Obbe Philips became interested in the Reformation, and converted to Anabaptism late in 1533. He was probably baptized by Bartholomeus Boekbinder or Willem de Kuyper, emissaries of Jan Matthys. Menno Simons was ordained around 1537 by Obbe Philips, and was probably baptized earlier by Philips also. Obbe also ordained his brother, Dirk Philips, and baptized David Joris. Obbe and Dirk were among the peaceful disciples of Melchior Hoffman (the more radical having set up the kingdom in Münster), and as early as 1534 were preaching against establishing God's kingdom by force. Hoffman introduced the first self-sustaining Anabaptism to the Netherlands, when he taught and practiced believers' baptism in Emden in East Frisia.
Obbe led the Dutch Anabaptists until around 1540, but lost faith in the Anabaptist way and withdrew from the church. Around 1560, Philips wrote his Confession: Recollections of the Years 1533-1536, which was published after his death by Cornelius Claesz. In it he wrote, "I am still miserable of heart today, that I…was so shamefully and miserably deceived…I did not stop forthwith but permitted myself to bring poor souls to this — that I through the importuning of the brethren, commissioned to the office: Dietrich Philips in Amsterdam; David Joris in Delft; and Menno Simons in Groningen…It is this which is utter grief to my heart, and which I will lament before my God as long as I live…" He was dubbed a Demas by Menno (after the disciple Demas, who forsook the Apostle Paul). In his Confession he spoke harshly against revolutionaries and false prophets, but not against the peaceful Anabaptists such as followed Menno. His last years remain a mystery, but probably held as an individual a "spiritualist" belief similar to Anabaptism. He died in 1568.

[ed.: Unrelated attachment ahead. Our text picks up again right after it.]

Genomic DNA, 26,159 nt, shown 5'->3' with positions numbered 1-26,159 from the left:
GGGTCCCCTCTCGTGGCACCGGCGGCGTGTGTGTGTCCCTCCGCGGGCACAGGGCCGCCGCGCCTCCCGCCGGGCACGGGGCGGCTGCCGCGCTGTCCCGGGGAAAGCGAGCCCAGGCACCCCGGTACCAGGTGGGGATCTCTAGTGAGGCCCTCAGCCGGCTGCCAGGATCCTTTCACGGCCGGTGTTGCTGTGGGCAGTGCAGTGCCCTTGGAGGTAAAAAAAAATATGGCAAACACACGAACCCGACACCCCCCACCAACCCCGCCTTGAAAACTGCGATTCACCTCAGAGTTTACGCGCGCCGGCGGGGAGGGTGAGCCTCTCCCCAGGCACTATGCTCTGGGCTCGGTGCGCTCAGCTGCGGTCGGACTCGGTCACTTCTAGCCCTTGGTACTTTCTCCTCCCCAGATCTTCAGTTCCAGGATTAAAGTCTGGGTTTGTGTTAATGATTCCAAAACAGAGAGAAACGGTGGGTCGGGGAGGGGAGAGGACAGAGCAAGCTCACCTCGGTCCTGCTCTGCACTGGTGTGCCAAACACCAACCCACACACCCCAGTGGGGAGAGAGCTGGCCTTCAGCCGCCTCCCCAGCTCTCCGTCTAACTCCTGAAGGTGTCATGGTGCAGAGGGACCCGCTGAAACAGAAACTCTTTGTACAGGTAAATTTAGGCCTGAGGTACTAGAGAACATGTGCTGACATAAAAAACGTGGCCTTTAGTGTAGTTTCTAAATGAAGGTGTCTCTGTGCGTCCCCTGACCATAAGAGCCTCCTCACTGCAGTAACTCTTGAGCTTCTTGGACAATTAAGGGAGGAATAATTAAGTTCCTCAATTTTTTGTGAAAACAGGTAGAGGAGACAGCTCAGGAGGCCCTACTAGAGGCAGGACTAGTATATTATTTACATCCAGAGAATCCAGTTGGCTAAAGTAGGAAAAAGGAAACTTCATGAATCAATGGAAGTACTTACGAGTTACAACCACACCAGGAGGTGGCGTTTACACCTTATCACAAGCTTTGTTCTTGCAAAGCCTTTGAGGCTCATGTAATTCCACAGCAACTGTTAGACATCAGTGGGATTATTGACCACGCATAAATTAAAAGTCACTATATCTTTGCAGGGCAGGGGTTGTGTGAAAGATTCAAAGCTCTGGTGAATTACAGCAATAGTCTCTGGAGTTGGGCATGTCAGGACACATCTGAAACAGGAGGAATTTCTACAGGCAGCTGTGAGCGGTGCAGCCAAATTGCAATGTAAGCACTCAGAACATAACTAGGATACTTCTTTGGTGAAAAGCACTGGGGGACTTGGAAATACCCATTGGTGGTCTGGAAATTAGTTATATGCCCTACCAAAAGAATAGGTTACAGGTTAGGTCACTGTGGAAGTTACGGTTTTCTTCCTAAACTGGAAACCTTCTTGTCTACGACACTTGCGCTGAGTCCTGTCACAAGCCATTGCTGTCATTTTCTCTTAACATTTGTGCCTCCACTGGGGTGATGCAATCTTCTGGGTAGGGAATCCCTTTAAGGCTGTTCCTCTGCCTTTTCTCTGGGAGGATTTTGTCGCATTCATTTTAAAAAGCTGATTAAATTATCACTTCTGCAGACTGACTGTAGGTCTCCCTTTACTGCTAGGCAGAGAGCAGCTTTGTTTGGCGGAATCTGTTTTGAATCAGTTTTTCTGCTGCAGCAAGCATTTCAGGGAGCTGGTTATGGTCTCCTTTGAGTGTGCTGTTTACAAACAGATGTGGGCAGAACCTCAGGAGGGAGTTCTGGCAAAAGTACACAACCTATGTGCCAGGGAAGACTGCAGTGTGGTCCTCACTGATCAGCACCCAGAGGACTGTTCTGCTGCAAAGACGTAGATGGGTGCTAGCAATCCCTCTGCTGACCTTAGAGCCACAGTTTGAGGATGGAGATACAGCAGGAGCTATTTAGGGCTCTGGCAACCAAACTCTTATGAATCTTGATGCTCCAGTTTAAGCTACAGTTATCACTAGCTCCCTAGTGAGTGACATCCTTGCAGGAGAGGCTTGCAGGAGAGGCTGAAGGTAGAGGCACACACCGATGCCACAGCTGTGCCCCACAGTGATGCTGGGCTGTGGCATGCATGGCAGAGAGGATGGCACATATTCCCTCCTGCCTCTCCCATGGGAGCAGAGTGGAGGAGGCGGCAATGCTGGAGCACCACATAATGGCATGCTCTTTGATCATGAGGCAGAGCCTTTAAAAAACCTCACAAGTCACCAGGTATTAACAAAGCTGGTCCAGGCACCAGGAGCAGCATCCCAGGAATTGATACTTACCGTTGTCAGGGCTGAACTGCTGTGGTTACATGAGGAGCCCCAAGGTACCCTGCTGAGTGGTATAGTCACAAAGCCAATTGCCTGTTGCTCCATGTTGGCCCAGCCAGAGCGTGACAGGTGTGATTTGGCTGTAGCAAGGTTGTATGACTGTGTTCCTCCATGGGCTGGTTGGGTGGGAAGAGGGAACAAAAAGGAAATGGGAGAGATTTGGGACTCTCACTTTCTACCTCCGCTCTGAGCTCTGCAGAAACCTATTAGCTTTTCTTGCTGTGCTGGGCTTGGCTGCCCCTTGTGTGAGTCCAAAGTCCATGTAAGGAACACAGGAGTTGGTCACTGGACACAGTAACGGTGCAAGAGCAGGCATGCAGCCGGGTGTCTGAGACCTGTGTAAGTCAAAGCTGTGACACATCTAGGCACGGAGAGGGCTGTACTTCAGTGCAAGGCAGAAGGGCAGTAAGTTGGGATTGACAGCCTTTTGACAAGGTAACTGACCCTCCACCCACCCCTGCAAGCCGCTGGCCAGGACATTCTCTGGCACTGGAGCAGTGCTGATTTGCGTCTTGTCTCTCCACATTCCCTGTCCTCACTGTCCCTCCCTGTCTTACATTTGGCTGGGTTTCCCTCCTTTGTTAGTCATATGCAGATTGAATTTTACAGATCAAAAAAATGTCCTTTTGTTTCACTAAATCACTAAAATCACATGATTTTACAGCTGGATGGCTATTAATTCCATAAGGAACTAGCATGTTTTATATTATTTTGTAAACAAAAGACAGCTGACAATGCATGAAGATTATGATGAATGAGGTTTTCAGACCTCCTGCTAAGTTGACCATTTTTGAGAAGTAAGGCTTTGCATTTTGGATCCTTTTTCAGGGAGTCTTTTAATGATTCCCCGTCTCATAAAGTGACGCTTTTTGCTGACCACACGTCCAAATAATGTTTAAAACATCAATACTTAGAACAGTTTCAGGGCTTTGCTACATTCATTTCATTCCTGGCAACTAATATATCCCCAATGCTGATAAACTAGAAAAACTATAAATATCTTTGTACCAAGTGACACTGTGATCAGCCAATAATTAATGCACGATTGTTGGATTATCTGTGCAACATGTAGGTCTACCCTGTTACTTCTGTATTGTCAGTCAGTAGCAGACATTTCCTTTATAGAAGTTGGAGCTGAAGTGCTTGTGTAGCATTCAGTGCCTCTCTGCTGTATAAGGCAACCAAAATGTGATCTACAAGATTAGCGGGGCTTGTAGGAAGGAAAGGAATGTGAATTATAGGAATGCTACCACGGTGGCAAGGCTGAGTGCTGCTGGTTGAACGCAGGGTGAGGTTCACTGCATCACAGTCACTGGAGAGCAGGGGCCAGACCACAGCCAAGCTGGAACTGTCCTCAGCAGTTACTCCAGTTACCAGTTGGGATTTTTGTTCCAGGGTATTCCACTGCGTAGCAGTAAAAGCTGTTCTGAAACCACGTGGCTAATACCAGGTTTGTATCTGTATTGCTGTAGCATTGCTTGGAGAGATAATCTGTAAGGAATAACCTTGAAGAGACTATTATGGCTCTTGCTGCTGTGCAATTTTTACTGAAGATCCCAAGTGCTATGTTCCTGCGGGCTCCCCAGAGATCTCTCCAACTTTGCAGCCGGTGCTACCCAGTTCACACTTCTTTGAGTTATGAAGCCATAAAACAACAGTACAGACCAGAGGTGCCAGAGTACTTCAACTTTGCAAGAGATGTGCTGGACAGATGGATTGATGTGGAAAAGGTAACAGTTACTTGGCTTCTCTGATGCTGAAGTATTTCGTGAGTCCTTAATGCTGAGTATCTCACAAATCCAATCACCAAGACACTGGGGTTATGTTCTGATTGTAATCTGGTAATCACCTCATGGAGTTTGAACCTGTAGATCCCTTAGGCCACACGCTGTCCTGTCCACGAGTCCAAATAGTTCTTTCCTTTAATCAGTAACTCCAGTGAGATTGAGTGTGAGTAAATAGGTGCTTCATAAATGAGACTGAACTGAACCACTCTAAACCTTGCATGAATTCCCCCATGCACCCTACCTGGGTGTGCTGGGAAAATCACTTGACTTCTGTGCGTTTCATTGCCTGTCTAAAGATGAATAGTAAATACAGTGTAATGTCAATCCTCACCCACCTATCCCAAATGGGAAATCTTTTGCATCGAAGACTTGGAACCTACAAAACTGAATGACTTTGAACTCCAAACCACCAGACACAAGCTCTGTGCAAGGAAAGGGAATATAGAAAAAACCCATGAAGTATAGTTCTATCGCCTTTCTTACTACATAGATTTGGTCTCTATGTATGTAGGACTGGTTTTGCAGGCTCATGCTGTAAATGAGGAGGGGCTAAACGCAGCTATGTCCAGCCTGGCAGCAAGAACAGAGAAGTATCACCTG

The Anabaptists that would become known as Mennonites were originally called Obbenites or Obbenists. W. J. Kühler, in Geschiedenis I (1932), concluded that "in Obbe the brotherhood certainly lost its most appealing leader."